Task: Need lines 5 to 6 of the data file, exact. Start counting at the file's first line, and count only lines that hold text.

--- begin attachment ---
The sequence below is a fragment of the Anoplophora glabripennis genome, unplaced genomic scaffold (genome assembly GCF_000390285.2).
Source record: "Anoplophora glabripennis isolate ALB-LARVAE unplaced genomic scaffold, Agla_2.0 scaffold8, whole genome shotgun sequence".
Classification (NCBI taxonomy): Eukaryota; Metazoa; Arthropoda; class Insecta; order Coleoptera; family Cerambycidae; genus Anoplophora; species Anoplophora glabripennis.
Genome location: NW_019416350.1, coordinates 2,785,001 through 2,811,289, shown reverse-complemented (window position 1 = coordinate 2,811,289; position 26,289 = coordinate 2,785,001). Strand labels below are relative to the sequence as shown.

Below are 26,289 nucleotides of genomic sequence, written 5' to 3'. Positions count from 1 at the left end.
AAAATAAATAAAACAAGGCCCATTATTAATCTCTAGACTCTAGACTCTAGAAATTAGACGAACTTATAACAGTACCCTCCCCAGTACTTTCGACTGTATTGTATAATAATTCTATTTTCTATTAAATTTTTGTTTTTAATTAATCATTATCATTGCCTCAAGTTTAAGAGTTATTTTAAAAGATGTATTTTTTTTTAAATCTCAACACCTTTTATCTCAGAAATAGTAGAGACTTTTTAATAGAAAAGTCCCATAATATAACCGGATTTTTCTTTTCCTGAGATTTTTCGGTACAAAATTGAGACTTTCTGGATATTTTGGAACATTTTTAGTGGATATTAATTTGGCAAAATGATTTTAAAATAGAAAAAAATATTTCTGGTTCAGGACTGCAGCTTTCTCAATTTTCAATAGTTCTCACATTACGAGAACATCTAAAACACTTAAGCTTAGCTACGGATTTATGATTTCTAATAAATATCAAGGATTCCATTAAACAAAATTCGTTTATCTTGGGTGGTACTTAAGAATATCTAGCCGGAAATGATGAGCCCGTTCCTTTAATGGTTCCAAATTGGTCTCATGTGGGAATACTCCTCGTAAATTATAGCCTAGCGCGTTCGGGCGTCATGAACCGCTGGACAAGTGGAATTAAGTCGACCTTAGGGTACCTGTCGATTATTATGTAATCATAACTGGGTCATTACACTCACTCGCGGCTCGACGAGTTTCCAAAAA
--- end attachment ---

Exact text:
Below are 26,289 nucleotides of genomic sequence, written 5' to 3'. Positions count from 1 at the left end.
AAAATAAATAAAACAAGGCCCATTATTAATCTCTAGACTCTAGACTCTAGAAATTAGACGAACTTATAACAGTACCCTCCCCAGTACTTTCGACTGTATTGTATAATAATTCTATTTTCTATTAAATTTTTGTTTTTAATTAATCATTATCATTGCCTCAAGTTTAAGAGTTATTTTAAAAGATGTATTTTTTTTTAAATCTCAACACCTTTTATCTCAGAAATAGTAGAGACTTTTTAATAGAAAAGTCCCATAATATAACCGGATTTTTCTTTTCCTGAGATTTTTCGGTACAAAATTGAGACTTTCTGGATATTTTGGAACATTTTTAGTGGATATTAATTTGGCAAAATGATTTTAAAATAGAAAAAAATATTTCTGGTTCAGGACTGCAGCTTTCTCAATTTTCAATAGTTCTCACATTACGAGAACATCTAAAACACTTAAGCTTAGCTACGGATTTATGATTTCTAATAAATATCAAGGATTCCATTAAACAAAATTCGTTTATCTTGGGTGGTACTTAAGAATATCTAGCCGGAAATGATGAGCCCGTTCCTTTAATGGTTCCAAATTGGTCTCATGTGGGAATACTCCTCGTAAATTATAGCCTAGCGCGTTCGGGCGTCATGAACCGCTGGACAAGTGGAATTAAGTCGACCTTAGGGTACCTGTCGATTATTATGTAATCATAACTGGGTCATTACACTCACTCGCGGCTCGACGAGTTTCCAAAAA